Distilling the scattered plotlines of his promising directorial debut, Tommy Lee Jones returns to the big chair with The Homesman: a streamlined, sombre western which confirms his abilities with the megaphone, even if it does try a bit too hard. Hillary Swank plays Mary Dee Cuddy, a hardy, successful farmer in her early thirties who still hopes, perhaps in earnest, to wed. Everyone calls her bossy: it’s difficult to disagree. A cruel winter leaves three of her community’s young women in various degrees of mental disrepair and when their utterly useless husbands decide that enough’s enough, they draw to determine who will escort them to an asylum across state. Cuddy ends up with the job. She finds Tommy Lee Jones strung up to a tree and agrees to free him if he’ll come along for the ride.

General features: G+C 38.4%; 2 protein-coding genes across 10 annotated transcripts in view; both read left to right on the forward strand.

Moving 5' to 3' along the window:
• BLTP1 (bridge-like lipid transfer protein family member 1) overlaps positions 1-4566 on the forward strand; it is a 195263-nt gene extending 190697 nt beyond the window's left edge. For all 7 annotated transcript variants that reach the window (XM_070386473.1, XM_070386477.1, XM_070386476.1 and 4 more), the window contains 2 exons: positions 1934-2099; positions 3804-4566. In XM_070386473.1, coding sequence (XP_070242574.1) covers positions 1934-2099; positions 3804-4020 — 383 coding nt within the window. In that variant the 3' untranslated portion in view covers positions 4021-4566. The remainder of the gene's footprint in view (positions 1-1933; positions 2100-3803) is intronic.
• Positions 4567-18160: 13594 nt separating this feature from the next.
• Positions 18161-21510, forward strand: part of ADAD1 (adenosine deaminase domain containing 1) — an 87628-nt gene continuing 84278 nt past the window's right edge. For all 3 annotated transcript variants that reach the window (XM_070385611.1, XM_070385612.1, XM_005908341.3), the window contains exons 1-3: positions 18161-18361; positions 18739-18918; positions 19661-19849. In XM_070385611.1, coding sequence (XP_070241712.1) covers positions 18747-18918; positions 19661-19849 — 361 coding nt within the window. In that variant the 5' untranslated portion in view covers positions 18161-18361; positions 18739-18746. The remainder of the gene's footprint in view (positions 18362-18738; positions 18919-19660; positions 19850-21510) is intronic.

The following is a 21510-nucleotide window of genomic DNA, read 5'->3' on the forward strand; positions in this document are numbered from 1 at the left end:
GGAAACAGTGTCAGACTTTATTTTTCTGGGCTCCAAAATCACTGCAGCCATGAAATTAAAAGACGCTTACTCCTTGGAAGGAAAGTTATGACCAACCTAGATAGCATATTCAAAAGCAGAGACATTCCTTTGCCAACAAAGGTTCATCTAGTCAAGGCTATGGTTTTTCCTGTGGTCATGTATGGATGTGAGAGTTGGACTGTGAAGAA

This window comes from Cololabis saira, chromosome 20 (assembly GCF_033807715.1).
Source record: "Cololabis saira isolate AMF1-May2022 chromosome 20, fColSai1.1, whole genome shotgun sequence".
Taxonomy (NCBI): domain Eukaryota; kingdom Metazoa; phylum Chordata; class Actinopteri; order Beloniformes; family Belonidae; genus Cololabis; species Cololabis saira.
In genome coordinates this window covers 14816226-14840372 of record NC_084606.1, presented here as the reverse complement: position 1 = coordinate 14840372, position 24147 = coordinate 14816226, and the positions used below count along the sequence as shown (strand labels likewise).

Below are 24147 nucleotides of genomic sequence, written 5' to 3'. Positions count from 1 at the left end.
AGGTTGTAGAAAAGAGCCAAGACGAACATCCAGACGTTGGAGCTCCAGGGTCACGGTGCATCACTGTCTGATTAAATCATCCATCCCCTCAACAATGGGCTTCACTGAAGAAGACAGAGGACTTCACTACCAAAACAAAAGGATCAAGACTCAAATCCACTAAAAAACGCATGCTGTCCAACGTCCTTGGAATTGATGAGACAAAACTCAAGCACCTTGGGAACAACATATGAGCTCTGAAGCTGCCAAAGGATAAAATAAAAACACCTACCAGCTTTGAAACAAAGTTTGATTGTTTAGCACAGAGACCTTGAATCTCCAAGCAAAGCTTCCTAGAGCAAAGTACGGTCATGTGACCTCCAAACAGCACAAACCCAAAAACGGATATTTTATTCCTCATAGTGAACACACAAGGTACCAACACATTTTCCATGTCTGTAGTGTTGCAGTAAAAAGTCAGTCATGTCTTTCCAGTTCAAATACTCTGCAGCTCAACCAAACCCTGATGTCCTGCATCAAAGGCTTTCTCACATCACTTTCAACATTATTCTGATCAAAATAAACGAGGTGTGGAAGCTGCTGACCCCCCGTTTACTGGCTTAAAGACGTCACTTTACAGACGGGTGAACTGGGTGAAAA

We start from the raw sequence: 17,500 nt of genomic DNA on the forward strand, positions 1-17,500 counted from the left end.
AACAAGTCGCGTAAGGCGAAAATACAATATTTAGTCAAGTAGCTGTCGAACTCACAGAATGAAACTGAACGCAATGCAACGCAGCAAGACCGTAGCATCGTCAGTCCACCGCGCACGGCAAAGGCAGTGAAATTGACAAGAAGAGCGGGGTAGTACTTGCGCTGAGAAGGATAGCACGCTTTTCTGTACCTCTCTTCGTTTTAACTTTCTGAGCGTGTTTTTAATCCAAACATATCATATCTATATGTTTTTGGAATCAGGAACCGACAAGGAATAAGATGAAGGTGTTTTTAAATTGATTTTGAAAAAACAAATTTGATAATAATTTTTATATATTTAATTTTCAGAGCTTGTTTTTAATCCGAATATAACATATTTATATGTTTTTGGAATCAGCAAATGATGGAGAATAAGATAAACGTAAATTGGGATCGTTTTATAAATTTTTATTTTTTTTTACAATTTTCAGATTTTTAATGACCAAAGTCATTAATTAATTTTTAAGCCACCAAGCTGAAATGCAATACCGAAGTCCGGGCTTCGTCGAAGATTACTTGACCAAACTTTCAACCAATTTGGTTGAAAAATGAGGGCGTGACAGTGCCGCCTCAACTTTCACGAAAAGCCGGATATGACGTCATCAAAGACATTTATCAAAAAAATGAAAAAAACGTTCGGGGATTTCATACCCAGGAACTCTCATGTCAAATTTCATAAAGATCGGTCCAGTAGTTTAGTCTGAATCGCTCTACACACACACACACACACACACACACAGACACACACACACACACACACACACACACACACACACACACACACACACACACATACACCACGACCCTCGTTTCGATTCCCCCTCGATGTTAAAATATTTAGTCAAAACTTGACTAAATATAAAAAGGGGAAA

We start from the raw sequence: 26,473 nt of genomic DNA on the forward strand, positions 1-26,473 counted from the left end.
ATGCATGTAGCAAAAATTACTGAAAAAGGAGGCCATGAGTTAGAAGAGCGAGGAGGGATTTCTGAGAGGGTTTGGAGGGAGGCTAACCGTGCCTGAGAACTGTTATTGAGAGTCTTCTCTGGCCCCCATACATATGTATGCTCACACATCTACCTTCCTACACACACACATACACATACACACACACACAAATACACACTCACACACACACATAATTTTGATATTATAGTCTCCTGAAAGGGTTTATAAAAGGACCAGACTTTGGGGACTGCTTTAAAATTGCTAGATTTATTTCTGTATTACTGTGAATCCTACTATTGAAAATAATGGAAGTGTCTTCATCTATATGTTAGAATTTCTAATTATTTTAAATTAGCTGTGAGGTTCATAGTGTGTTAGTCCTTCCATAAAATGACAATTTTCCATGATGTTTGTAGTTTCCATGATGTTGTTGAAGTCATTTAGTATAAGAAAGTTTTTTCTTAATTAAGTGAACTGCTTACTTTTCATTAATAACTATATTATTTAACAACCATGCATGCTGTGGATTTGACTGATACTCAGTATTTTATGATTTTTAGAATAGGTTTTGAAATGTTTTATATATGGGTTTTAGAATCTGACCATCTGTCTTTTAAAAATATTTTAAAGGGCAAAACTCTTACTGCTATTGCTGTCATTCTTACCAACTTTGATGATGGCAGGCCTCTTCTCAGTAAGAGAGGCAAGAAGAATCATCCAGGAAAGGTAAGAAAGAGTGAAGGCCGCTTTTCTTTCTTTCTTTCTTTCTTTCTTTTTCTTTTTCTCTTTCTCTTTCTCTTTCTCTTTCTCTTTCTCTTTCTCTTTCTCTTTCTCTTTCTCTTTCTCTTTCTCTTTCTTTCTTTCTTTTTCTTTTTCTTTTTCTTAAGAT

There’s a sense Jones is fancying himself as quite the contemporary here, delving into subjects which classic Hollywood would have considered quite taboo, but, regrettably, these depictions of insanity are rather crude. Still, like an easy read, The Homesman is a film worth getting lost in; both in Rodrigo Prieto’s finely photographed landscapes, and in the deep contours of that magnificent, weathered face.
The Homesman | Directed by Tommy Lee Jones (USA 2014) with Hillary Swank, Tommy Lee Jones. Starts December 18.
Originally published in issue #133, December 2014.